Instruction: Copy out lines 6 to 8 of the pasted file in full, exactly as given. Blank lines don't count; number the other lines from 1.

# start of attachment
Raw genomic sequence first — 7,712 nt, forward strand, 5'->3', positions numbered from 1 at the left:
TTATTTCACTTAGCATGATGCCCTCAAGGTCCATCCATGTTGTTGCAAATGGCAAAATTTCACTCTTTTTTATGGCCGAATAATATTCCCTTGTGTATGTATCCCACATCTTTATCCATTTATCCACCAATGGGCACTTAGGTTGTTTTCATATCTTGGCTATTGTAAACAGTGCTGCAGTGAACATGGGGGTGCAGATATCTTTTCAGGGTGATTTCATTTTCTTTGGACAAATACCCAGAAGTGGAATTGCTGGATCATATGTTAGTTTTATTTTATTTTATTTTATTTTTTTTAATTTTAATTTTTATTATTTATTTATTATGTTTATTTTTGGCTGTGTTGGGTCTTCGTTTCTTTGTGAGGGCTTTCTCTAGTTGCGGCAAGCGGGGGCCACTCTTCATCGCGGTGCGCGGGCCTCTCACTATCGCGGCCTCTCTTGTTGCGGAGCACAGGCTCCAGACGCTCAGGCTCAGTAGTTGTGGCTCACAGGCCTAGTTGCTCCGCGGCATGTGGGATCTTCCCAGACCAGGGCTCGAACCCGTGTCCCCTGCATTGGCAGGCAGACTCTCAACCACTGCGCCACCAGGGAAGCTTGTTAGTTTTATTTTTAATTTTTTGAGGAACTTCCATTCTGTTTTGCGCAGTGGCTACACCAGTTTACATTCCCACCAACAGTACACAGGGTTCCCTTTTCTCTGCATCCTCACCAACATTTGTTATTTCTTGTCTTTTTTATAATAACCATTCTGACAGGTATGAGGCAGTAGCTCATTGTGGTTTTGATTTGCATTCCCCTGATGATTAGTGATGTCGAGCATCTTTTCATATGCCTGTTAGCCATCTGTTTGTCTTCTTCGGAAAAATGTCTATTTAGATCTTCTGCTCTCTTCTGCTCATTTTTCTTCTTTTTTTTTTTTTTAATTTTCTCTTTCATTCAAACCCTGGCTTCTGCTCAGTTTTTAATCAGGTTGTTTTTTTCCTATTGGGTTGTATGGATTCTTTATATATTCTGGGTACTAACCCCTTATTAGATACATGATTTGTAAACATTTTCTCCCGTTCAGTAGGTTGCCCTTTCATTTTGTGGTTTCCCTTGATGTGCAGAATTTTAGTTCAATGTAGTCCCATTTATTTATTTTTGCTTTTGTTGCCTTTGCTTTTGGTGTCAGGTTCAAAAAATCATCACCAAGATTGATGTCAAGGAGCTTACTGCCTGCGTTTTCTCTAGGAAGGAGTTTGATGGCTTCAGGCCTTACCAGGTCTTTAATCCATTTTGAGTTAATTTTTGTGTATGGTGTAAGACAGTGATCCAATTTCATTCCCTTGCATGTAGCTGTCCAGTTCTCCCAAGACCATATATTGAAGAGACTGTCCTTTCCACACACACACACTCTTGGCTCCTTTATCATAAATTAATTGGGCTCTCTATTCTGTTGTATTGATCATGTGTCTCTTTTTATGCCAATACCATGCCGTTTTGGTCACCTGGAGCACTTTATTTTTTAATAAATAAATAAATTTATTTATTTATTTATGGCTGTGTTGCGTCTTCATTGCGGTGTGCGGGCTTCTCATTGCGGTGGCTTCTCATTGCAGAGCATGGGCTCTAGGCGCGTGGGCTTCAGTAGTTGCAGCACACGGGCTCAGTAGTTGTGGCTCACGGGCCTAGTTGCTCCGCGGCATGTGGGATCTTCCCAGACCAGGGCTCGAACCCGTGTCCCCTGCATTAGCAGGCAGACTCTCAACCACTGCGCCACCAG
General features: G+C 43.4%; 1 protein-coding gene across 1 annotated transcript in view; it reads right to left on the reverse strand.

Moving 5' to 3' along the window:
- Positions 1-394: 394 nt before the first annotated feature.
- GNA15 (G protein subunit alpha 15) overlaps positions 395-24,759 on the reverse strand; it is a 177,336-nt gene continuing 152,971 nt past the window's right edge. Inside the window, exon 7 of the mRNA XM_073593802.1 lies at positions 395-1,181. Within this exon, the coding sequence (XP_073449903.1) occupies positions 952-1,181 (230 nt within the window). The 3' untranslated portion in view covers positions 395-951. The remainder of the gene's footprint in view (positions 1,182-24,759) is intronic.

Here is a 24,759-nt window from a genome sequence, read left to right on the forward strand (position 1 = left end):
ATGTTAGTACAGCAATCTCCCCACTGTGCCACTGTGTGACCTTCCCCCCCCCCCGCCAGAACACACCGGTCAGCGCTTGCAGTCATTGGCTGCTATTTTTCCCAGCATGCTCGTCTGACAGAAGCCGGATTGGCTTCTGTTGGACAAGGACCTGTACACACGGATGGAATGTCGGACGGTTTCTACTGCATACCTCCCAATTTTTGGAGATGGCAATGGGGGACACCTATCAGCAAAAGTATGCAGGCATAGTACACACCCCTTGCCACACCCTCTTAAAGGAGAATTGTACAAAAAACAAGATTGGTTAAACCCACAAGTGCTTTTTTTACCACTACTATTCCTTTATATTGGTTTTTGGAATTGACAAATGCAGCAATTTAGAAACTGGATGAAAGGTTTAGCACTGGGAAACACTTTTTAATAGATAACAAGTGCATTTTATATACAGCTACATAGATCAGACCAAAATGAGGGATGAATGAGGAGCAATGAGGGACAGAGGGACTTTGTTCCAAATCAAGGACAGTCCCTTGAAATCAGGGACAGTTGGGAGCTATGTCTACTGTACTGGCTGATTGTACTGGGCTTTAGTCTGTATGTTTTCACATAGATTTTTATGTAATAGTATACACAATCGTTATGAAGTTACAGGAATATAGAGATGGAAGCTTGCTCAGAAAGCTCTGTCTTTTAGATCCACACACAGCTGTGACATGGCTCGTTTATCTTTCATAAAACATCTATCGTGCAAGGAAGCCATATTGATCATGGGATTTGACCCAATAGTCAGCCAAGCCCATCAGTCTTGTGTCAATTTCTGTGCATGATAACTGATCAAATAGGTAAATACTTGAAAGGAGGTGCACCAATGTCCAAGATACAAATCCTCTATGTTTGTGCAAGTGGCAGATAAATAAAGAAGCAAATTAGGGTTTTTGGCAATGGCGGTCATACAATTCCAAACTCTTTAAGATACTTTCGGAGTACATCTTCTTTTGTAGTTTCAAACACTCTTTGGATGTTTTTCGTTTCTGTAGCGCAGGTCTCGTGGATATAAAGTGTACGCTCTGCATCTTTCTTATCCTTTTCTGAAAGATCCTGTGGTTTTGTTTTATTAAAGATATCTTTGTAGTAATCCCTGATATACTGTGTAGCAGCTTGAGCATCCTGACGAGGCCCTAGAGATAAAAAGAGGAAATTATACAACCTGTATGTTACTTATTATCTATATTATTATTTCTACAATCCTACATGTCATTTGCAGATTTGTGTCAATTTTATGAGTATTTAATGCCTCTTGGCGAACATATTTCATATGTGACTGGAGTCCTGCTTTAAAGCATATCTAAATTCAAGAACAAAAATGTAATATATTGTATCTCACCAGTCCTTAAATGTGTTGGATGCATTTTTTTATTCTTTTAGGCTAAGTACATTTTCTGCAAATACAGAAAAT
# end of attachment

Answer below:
- GNA15 (G protein subunit alpha 15) overlaps positions 395-24,759 on the reverse strand; it is a 177,336-nt gene continuing 152,971 nt past the window's right edge. Inside the window, exon 7 of the mRNA XM_073593802.1 lies at positions 395-1,181. Within this exon, the coding sequence (XP_073449903.1) occupies positions 952-1,181 (230 nt within the window). The 3' untranslated portion in view covers positions 395-951. The remainder of the gene's footprint in view (positions 1,182-24,759) is intronic.

Here is a 24,759-nt window from a genome sequence, read left to right on the forward strand (position 1 = left end):
ATGTTAGTACAGCAATCTCCCCACTGTGCCACTGTGTGACCTTCCCCCCCCCCCGCCAGAACACACCGGTCAGCGCTTGCAGTCATTGGCTGCTATTTTTCCCAGCATGCTCGTCTGACAGAAGCCGGATTGGCTTCTGTTGGACAAGGACCTGTACACACGGATGGAATGTCGGACGGTTTCTACTGCATACCTCCCAATTTTTGGAGATGGCAATGGGGGACACCTATCAGCAAAAGTATGCAGGCATAGTACACACCCCTTGCCACACCCTCTTAAAGGAGAATTGTACAAAAAACAAGATTGGTTAAACCCACAAGTGCTTTTTTTACCACTACTATTCCTTTATATTGGTTTTTGGAATTGACAAATGCAGCAATTTAGAAACTGGATGAAAGGTTTAGCACTGGGAAACACTTTTTAATAGATAACAAGTGCATTTTATATACAGCTACATAGATCAGACCAAAATGAGGGATGAATGAGGAGCAATGAGGGACAGAGGGACTTTGTTCCAAATCAAGGACAGTCCCTTGAAATCAGGGACAGTTGGGAGCTATGTCTACTGTACTGGCTGATTGTACTGGGCTTTAGTCTGTATGTTTTCACATAGATTTTTATGTAATAGTATACACAATCGTTATGAAGTTACAGGAATATAGAGATGGAAGCTTGCTCAGAAAGCTCTGTCTTTTAGATCCACACACAGCTGTGACATGGCTCGTTTATCTTTCATAAAACATCTATCGTGCAAGGAAGCCATATTGATCATGGGATTTGACCCAATAGTCAGCCAAGCCCATCAGTCTTGTGTCAATTTCTGTGCATGATAACTGATCAAATAGGTAAATACTTGAAAGGAGGTGCACCAATGTCCAAGATACAAATCCTCTATGTTTGTGCAAGTGGCAGATAAATAAAGAAGCAAATTAGGGTTTTTGGCAATGGCGGTCATACAATTCCAAACTCTTTAAGATACTTTCGGAGTACATCTTCTTTTGTAGTTTCAAACACTCTTTGGATGTTTTTCGTTTCTGTAGCGCAGGTCTCGTGGATATAAAGTGTACGCTCTGCATCTTTCTTATCCTTTTCTGAAAGATCCTGTGGTTTTGTTTTATTAAAGATATCTTTGTAGTAATCCCTGATATACTGTGTAGCAGCTTGAGCATCCTGACGAGGCCCTAGAGATAAAAAGAGGAAATTATACAACCTGTATGTTACTTATTATCTATATTATTATTTCTACAATCCTACATGTCATTTGCAGATTTGTGTCAATTTTATGAGTATTTAATGCCTCTTGGCGAACATATTTCATATGTGACTGGAGTCCTGCTTTAAAGCATATCTAAATTCAAGAACAAAAATGTAATATATTGTATCTCACCAGTCCTTAAATGTGTTGGATGCATTTTTTTATTCTTTTAGGCTAAGTACATTTTCTGCAAATACAGAAAAT